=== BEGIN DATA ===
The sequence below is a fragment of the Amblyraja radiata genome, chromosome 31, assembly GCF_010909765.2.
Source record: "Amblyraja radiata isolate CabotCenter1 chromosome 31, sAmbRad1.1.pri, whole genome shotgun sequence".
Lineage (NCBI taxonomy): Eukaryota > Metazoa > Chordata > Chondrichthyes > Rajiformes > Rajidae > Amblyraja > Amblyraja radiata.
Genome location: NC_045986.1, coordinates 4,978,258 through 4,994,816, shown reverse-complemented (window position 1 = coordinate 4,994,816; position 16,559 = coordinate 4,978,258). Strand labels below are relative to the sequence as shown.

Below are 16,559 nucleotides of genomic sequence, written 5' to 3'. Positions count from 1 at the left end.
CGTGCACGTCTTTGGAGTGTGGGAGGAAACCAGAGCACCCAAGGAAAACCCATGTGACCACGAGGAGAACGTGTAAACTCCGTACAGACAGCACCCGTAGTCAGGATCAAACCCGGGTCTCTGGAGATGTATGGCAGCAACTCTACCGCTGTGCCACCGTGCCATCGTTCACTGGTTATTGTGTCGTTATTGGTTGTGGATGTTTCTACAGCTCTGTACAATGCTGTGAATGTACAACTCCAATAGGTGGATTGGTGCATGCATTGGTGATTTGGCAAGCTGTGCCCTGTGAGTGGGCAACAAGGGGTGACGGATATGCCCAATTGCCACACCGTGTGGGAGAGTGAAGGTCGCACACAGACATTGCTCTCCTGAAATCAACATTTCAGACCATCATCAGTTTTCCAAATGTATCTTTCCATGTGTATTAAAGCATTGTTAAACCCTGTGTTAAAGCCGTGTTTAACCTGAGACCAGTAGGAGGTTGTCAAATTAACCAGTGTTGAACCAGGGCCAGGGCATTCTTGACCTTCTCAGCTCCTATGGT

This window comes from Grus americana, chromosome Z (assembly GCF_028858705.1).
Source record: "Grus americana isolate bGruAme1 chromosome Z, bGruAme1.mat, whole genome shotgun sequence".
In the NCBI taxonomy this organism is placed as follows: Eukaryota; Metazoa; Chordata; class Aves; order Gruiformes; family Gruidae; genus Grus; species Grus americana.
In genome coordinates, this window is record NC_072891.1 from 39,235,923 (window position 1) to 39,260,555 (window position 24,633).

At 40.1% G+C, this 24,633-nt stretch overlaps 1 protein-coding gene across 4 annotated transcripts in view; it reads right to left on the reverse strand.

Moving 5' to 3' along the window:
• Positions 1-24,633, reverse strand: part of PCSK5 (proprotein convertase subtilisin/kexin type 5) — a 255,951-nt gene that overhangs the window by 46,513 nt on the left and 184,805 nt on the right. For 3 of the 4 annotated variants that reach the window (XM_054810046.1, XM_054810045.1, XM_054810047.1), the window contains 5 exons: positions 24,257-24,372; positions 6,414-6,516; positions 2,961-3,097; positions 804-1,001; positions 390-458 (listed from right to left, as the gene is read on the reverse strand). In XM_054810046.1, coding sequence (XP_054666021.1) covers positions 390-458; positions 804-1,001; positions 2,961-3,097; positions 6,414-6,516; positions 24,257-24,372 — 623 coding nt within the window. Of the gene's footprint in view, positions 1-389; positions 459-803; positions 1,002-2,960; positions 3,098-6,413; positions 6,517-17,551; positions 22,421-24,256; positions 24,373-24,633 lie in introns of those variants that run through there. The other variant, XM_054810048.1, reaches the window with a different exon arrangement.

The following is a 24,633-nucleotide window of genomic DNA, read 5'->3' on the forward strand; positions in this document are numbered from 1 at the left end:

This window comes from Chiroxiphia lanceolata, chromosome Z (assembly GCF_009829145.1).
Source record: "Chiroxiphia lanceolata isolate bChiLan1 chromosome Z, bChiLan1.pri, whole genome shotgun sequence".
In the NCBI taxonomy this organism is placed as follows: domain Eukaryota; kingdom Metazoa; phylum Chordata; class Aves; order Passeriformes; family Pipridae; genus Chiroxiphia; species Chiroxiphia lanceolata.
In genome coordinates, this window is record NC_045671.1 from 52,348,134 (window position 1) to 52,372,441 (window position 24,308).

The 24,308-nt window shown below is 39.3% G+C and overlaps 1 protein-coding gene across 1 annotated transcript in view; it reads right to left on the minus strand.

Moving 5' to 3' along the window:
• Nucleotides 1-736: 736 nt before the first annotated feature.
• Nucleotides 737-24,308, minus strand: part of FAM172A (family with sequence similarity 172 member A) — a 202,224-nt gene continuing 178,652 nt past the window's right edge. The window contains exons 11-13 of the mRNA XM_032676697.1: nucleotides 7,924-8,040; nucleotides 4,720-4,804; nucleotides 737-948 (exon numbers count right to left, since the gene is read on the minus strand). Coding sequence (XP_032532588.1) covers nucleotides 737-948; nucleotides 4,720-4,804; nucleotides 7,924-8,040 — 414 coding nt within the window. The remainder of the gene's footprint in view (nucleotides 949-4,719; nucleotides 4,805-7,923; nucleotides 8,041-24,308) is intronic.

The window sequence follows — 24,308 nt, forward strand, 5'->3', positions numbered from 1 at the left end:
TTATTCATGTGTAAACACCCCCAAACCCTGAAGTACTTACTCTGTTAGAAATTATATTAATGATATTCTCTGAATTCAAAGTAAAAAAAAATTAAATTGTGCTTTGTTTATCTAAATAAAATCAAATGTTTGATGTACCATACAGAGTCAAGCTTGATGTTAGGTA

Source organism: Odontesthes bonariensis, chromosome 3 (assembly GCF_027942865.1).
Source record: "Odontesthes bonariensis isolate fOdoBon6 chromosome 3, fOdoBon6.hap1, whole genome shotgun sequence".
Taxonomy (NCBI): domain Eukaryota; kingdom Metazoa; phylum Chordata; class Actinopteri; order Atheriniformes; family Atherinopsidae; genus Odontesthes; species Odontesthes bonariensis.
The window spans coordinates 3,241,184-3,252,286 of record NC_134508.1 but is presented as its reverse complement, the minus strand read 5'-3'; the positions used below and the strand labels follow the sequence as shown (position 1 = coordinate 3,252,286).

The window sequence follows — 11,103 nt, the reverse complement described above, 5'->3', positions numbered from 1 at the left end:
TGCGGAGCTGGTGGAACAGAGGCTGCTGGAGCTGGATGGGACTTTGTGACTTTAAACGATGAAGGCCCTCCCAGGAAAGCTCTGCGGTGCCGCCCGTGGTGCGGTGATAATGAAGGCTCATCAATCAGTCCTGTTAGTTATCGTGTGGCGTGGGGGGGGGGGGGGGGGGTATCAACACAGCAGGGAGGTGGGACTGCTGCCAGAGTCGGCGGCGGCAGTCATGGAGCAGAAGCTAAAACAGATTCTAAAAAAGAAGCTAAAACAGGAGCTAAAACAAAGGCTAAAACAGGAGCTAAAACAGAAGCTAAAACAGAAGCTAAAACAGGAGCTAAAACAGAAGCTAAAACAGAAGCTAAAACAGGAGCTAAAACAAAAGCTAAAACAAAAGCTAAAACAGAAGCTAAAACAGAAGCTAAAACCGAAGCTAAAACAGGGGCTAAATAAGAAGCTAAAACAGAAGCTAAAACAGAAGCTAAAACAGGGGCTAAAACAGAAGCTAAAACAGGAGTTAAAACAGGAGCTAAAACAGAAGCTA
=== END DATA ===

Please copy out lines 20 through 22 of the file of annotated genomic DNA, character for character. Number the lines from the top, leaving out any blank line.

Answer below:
Moving 5' to 3' along the window:
• Nucleotides 1-736: 736 nt before the first annotated feature.
• Nucleotides 737-24,308, minus strand: part of FAM172A (family with sequence similarity 172 member A) — a 202,224-nt gene continuing 178,652 nt past the window's right edge. The window contains exons 11-13 of the mRNA XM_032676697.1: nucleotides 7,924-8,040; nucleotides 4,720-4,804; nucleotides 737-948 (exon numbers count right to left, since the gene is read on the minus strand). Coding sequence (XP_032532588.1) covers nucleotides 737-948; nucleotides 4,720-4,804; nucleotides 7,924-8,040 — 414 coding nt within the window. The remainder of the gene's footprint in view (nucleotides 949-4,719; nucleotides 4,805-7,923; nucleotides 8,041-24,308) is intronic.